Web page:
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Why Japanese Authors? Why Japanese Literature?
By El.N. | October 15, 2017

There is an increasing trend of book lovers’ interest in Japanese literature. But what is the reason behind this trend? Moreover, can we categorize Japanese Literature as anything written by a Japanese author? Although place of birth might be the criterion for some, there is more behind it.

Kazuo Ishiguro who won 2017 Nobel Literature Prize was born in Japan and grown up in Britain, still he reveals effect of Japanese culture in his writing.  "I grew up with a very strong image in my head of this other country, a very important other country to which I had a strong emotional tie ... In England, I was all the time building up this picture in my head, an imaginary Japan," said Ishiguro [1]. Although we cannot categorize literature by where authors crafting it were born, there are certain characteristics in books by Japanese authors.  Reading “The Woman in Dunes” by Kobo Abe, “Remains of The Day” by Kazuo Ishiguro and “ Norwegian Wood “ by Huraki Murakami , takes us to the point that how different each and everyone of these distinguished Japanese authors have written.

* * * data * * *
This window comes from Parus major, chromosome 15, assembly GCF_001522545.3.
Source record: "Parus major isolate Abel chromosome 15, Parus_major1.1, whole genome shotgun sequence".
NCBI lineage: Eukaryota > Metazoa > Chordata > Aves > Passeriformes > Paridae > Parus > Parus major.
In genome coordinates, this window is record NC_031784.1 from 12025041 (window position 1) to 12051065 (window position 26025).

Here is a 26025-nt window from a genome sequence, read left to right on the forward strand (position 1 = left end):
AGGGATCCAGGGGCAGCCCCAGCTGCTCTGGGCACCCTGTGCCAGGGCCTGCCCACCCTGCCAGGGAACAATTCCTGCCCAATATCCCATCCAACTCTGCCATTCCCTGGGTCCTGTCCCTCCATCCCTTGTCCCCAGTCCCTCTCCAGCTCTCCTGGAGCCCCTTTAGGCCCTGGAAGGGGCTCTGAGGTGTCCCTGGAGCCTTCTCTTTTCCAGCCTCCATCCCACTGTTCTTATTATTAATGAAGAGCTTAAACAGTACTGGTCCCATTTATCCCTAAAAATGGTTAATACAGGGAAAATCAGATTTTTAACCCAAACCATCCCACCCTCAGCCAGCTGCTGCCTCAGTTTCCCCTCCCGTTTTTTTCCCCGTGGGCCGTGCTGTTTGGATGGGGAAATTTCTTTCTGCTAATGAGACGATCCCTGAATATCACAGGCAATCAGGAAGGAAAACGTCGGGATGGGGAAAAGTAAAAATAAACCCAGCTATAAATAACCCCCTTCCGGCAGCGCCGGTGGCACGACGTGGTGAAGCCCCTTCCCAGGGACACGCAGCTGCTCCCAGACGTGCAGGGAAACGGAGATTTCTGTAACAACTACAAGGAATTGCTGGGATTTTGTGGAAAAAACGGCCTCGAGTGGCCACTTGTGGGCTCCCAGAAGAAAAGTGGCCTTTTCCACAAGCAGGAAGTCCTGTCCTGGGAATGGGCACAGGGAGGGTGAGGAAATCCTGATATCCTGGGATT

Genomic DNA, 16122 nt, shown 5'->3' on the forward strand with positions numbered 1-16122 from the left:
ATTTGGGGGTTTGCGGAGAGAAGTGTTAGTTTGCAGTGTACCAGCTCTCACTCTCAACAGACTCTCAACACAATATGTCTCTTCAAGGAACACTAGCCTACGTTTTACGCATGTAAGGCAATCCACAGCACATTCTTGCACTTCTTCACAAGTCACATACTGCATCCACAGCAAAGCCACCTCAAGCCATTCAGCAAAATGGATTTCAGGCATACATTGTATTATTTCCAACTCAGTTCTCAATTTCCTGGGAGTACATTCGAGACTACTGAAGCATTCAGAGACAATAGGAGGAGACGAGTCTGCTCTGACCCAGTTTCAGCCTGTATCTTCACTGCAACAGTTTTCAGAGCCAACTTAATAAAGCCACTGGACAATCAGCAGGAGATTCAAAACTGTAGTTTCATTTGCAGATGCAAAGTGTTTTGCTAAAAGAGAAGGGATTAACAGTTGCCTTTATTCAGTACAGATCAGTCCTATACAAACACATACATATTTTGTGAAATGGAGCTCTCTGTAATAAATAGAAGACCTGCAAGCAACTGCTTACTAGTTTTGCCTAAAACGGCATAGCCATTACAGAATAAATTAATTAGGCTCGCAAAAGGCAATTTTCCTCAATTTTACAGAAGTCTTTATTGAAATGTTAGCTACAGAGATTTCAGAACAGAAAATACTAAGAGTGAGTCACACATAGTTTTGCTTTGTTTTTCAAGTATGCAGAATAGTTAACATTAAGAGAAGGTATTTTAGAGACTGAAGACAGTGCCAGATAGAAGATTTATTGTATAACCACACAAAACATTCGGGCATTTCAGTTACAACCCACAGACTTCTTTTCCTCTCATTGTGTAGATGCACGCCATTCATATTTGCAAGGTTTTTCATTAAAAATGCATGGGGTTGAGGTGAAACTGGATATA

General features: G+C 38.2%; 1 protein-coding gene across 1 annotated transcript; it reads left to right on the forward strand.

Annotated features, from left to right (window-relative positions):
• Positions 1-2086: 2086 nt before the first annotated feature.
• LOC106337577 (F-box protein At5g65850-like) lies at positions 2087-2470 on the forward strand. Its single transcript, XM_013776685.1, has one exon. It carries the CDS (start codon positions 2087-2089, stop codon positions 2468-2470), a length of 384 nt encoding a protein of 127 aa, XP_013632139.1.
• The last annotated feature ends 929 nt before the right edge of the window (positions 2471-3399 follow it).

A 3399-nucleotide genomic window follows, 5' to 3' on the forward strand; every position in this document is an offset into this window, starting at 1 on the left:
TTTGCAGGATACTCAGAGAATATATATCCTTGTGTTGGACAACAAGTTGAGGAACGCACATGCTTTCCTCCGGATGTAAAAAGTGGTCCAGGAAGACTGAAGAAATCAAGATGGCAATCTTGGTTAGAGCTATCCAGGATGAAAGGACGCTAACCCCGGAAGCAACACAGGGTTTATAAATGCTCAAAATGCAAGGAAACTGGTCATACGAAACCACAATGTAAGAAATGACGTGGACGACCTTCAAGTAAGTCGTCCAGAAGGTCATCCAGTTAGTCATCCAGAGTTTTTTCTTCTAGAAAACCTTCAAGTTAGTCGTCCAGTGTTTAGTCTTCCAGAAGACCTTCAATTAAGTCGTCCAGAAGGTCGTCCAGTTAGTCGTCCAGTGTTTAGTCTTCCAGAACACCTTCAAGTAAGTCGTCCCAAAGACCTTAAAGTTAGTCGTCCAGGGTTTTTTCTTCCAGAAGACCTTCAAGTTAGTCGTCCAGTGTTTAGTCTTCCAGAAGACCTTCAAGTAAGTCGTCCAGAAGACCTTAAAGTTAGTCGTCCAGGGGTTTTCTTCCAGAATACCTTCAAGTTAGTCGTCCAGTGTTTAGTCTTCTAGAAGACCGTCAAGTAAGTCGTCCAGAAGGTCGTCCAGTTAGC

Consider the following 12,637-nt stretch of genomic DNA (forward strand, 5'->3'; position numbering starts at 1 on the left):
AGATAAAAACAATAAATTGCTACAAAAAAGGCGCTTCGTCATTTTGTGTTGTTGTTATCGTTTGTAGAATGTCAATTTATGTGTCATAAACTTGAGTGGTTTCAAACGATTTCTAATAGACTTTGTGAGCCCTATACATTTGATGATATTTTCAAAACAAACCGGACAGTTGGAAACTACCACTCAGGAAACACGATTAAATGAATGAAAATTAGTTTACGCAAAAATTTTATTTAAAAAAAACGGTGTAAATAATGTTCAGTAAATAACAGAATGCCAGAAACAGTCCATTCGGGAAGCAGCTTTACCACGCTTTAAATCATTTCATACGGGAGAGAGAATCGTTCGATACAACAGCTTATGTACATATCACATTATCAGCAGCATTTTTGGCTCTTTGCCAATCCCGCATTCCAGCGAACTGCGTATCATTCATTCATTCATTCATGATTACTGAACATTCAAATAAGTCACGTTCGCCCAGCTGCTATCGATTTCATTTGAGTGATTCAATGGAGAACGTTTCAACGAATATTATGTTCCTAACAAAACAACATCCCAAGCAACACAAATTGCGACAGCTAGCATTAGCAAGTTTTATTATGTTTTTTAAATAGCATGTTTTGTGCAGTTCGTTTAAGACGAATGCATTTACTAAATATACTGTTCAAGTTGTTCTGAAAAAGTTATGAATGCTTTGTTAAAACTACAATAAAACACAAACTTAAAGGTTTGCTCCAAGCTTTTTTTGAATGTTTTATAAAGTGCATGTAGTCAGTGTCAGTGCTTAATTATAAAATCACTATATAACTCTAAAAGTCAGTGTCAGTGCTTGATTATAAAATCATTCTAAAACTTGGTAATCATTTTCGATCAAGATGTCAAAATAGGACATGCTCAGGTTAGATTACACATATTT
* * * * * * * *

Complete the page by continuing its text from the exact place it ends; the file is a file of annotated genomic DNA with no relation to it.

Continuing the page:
At the same time, there is a real grief, true understanding of life and existence that is in all aforementioned books. These fiction books reflect truest stories, we as humans are living everyday. Many criticizers and reviewers have discussed the similarities between Kafka’s writing style and Jappanese literature. However, if we believe that Japanese literature springs from Japanese culture, there is more history behind this culture as Kafka was only born in 1883. In other words, if we accept that twentieth century simplifies communications, this is possible that there were Kafka style authors in Japan before Kafka was born, only we have not heard about them. It does not affect our regard for Kafka as one of the major factors in 20th-century literature. Most Japanese authors are capable of elaborately crafting simple and straightforward works which imply most complicated aspects of life.

Japanese literature is as a shelter for readers who adore fiction and true stories at the same time. Those who want to hear about lives’ true stories from fiction writers who do not ignore lives’ pains or happiness.

[1] Oe, Kenzaburo (1991). "The Novelist in Today's World: A Conversation". boundary 2. 18 (3): 110.


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